Arcam make players that do very well at both audio and video.
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In all honesty, save yourself some money and get one of the upper es series Sony's. They are well built, offer a 5 year warranty and video quality is about as good as it gets. Look through the reviews and you will always see them right up there.
To beat them, you'll need to spend a lot more bucks and I'm not sure how much you'll beat them by.
What's your monitor? Does it have the "DVI" input? My 61" Samsung DLP has the DVI input. I'm waiting for the next generation of their current player with DVI output. I've seen the first generation, it has problems with face tones & motion artifact.
I like the "digital direct" concept of DVI. The $299.00 street price doesn't hurt, either......
If you have DVI the Bravo D1 (for $199) gives an incredible picture that many reviewers see as equalling or bettering almost anything else out there (check reviews in Widescreen Review, projectorcentral.com, or go to avsforum.com for much discussion).
Two caveats: the component output is poor, and there have been reliability problems (tho' mine has not given me problems).
It's really not hard to sort the Sony's. The 7000 and 7700 are well built and offer an excellent picture. They are very similiar with the 7700 being the newer of the 2. The excellent 9000 came out after the 7700 series and is built like a tank and offers SACD audio playback with superb picture quality. Then the 999 replaced it. The picture quality is a touch better but the audio performance is not as good. However, the 999 offers multi channel sacd Playback. Sony is on the verge of replacing the 999 in the next few months.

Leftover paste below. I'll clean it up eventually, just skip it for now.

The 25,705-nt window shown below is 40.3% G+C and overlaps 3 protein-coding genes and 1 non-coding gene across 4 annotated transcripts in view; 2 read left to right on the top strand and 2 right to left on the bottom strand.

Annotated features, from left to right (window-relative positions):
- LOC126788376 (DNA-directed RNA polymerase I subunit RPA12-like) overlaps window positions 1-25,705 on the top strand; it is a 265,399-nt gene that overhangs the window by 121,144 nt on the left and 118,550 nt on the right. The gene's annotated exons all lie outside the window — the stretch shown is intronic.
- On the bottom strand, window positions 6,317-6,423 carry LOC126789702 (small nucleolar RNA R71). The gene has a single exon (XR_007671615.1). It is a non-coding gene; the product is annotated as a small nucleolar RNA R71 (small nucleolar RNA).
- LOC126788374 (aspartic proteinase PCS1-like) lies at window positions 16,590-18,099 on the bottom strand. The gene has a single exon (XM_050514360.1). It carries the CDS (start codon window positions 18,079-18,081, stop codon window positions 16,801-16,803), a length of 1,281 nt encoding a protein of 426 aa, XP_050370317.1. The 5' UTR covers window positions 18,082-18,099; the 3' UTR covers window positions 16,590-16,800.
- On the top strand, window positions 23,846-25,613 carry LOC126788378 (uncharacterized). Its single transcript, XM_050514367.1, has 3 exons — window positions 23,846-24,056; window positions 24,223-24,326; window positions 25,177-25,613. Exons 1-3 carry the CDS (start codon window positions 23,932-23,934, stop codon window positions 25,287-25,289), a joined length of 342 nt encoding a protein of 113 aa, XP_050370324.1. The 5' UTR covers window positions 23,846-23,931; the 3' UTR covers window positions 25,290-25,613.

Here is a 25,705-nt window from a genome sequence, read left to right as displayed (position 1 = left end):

I used the 7700 with my Sony 36" xbr with excellent results. I, like you, am not particularly interested in audio playback. I have another system for that.
My 36" has just been replaced with a 40" direct view xbr. I'm now using the Sony 999 and couldn't be happier. The 40" offers superb resolution and the 999 holds up its end.
Changes are coming and I just wouldn't spend a lot on current players. Find something economical and sit tight a little while. What is available now will be obsolete before long.
Drobin07, your caveats are well taken. My D1 did look great with my Sammy DLP, but would frequently have problems loading and finally gave up the ghost after about 7 months. Bravo has issued a RMA and maybe they will be stand-up about it, but it has been annoying. I have gone back to using a Sony DVP9000ES. The difference in picture quality is small, and everything else is superior. They are on Audiogon at regular intervals at about $500 and are a bargain at that price, considering the excellent build quality and audio performance. Denon is equally high quality and have just announced a new line of universal players, most of which have DVI and fit in your price range.
I have both a Sony (DVP-NS999ES) and an Arcam (DV-87). From a purely video-centric point of view, they both have advantages and disadvantages.
- provides best picture I've seen for videotape-sourced DVDs
- all kinds of options to tailor video output, probably more than anyone needs
- does not exhibit chroma bug (this only matters if you're sensitive to it)
- front panel display can be turned off